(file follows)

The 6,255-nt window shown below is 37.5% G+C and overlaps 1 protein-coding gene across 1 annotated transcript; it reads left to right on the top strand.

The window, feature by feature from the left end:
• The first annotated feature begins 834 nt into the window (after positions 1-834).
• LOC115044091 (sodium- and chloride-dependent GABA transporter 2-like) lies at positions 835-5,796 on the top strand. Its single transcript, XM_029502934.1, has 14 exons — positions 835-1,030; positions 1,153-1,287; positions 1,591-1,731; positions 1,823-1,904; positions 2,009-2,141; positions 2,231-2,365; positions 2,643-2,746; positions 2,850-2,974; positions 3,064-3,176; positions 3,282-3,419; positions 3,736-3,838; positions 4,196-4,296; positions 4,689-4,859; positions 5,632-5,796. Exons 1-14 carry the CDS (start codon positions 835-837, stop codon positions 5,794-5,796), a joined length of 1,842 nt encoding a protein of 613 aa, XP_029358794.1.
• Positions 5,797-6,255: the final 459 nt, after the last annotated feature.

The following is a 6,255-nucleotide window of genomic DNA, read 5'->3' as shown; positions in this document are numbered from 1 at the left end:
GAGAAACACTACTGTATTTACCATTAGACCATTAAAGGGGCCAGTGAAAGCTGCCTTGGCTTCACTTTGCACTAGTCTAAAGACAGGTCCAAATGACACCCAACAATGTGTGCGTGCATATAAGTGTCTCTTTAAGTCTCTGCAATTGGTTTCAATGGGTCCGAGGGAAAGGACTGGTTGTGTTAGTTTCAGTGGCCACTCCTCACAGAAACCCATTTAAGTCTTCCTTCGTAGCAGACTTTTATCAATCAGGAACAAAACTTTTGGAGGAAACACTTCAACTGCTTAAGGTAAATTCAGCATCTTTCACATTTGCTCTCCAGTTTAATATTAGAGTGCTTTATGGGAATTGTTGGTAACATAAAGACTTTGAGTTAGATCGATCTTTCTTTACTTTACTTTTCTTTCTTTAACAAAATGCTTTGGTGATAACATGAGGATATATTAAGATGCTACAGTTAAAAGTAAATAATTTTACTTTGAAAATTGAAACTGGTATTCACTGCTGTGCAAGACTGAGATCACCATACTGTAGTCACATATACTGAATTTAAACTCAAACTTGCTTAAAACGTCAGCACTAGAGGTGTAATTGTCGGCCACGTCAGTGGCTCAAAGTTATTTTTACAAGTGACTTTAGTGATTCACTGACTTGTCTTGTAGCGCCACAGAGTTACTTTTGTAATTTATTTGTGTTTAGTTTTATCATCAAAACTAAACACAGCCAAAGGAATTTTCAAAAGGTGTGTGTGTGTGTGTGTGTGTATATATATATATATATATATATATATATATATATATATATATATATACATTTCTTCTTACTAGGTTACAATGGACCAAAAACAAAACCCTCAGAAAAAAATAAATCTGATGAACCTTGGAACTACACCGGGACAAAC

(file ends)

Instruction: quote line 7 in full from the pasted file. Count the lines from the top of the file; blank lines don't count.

GAGAAACACTACTGTATTTACCATTAGACCATTAAAGGGGCCAGTGAAAGCTGCCTTGGCTTCACTTTGCACTAGTCTAAAGACAGGTCCAAATGACACCCAACAATGTGTGCGTGCATATAAGTGTCTCTTTAAGTCTCTGCAATTGGTTTCAATGGGTCCGAGGGAAAGGACTGGTTGTGTTAGTTTCAGTGGCCACTCCTCACAGAAACCCATTTAAGTCTTCCTTCGTAGCAGACTTTTATCAATCAGGAACAAAACTTTTGGAGGAAACACTTCAACTGCTTAAGGTAAATTCAGCATCTTTCACATTTGCTCTCCAGTTTAATATTAGAGTGCTTTATGGGAATTGTTGGTAACATAAAGACTTTGAGTTAGATCGATCTTTCTTTACTTTACTTTTCTTTCTTTAACAAAATGCTTTGGTGATAACATGAGGATATATTAAGATGCTACAGTTAAAAGTAAATAATTTTACTTTGAAAATTGAAACTGGTATTCACTGCTGTGCAAGACTGAGATCACCATACTGTAGTCACATATACTGAATTTAAACTCAAACTTGCTTAAAACGTCAGCACTAGAGGTGTAATTGTCGGCCACGTCAGTGGCTCAAAGTTATTTTTACAAGTGACTTTAGTGATTCACTGACTTGTCTTGTAGCGCCACAGAGTTACTTTTGTAATTTATTTGTGTTTAGTTTTATCATCAAAACTAAACACAGCCAAAGGAATTTTCAAAAGGTGTGTGTGTGTGTGTGTGTGTATATATATATATATATATATATATATATATATATATATATATATATACATTTCTTCTTACTAGGTTACAATGGACCAAAAACAAAACCCTCAGAAAAAAATAAATCTGATGAACCTTGGAACTACACCGGGACAAAC